Monday, June 20, 2022

The Art of Legal Interpretation

Guest Blogger

This post was prepared for a roundtable on Law, Literature, and Other Performing Arts, convened as part of LevinsonFest 2022—a year-long series gathering scholars from diverse disciplines and viewpoints to reflect on Sandy Levinson’s influential work in constitutional law.

Samuel Levine

It is both a pleasure and an honor to participate in this fitting tribute to Sandy Levinson. Over the years, I have had the opportunity to engage Sandy's scholarship, both in person and in writing, across a number of areas in which we share considerable interest, including, among others, constitutional law and interpretation, law and religion, legal ethics, legal history, and the work of Robert Cover. In addition to appreciating a common interest in these fields of inquiry, I have repeatedly been drawn to Sandy's incorporation, sometimes expressly and at other times implicitly, of themes related to Jewish law and Jewish thought, themes I have often explored and expounded substantially in my own scholarship. As it turns out, the co-authored article I have been asked to discuss for the LevinsonFest, Law, Music, and Other Performing Arts,[1] contains few references to Jewish themes.[2] At the same time, the article focuses on a number of important issues that prove central in Jewish law and tradition. Accordingly, this reflection paper will briefly address three interrelated issues, comparing and contrasting Levinson's analysis with discussions found in sources of Jewish law and tradition.

First, as the title of Levinson's article indicates, the basic premise he develops in the piece is the recognition that law is an art—perhaps even a "performing art"—akin to music, thus to be distinguished, in important ways, from a science. As such, Levinson positions Richard Posner, as a foil of sorts, representing the view that as disciplines, the study and practice of law and legal interpretation remain far removed from literature and similar fields of seemingly less precise methods of interpretation.[3] For many centuries, Jewish legal authorities have observed that by its nature, legal interpretation resists analogies to the exact sciences. For example, writing in the thirteenth century, Nachmanides identified an inherent difference between legal reasoning and the logic of engineering.[4] While it is possible in engineering to prove demonstrably, with mathematical precision, that a particular theory is correct, legal reasoning often involves questions that can be resolved logically in more than one way. The role of a legal interpreter is to examine the evidence motivating each of the possible conclusions, and to determine which conclusion appears most accurate and convincing.[5]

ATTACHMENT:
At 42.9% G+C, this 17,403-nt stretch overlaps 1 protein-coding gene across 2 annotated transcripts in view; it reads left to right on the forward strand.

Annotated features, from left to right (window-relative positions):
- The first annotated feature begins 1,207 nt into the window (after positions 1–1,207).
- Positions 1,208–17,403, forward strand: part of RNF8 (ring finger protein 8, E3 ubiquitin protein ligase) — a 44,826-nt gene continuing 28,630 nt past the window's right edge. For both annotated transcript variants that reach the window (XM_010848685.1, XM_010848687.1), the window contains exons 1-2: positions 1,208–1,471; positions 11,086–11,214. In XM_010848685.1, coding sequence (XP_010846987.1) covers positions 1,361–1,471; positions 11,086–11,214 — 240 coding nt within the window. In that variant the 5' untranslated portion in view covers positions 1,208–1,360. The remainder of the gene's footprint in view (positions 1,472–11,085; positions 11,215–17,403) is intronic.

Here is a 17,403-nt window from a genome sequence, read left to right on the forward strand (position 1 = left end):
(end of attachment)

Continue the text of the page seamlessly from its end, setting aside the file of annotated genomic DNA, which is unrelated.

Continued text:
The similarities between Jewish legal interpretation and other forms of literary interpretation are particularly pertinent in the context of Levinson's argument, which acknowledges, at various points, Posner's distinction between interpreting the law, which commands, and literature, which does not.[6] Notably, the Torah and other Jewish legal sources function, most basically, as commands, but owing to their literary form—indeed, owing to the nature of written, or even orally formulated, commands—Jewish legal sources are often inherently susceptible to multiple contrasting interpretations, all of which may be plausible, and each of which takes into account both the literary characteristics and the normative substance of the commands. Perhaps most strikingly, the written text of the Torah has been compared to a song or a poem[7]—a literary form that Posner deems to be paradigmatic of art rather than law.[8]

Of course, the reality of multiple—and alternatively viable—interpretations of a legal text is not unfamiliar to Posner, though Jewish legal thought may provide one of the most dramatic illustrations of this dynamic. The Talmud relates an account of a debate among legal decision makers in which a lone dissenter invokes a series of miraculous events, culminating in the emergence of a heavenly voice, apparently affirming his minority opinion. Nevertheless, the dissenter's opinion is rejected, as the law is to be determined in accordance with the majority view,[9] rendered on the basis of human reasoning—even, as it were, when the majority view contradicts Divine transcendental logic.[10]

Second, the recognition that legal texts and rules often prompt multiple interpretations, not unlike other forms of literary and artistic interpretation, dovetails with another theme underlying Levinson's analysis, the notion that law is better understood—if not best understood—through a broader perspective that draws upon other disciplines, including the arts.[11] After all, among various other functions, the law serves on a fundamental level as a means of representing society's collective assessments of communal and individual roles within social structures. By definition, these assessments incorporate multiple societal interests and perspectives, and thus, would inevitably benefit from incorporating multiple disciplines and areas of study. As Levinson notes, there are, of course, important factors to consider as to the degree of time and attention to be allocated to other disciplines, but these practical questions do not undermine the underlying appreciation for the potential contributions of these fields to the effective interpretation and administration of the law.[12]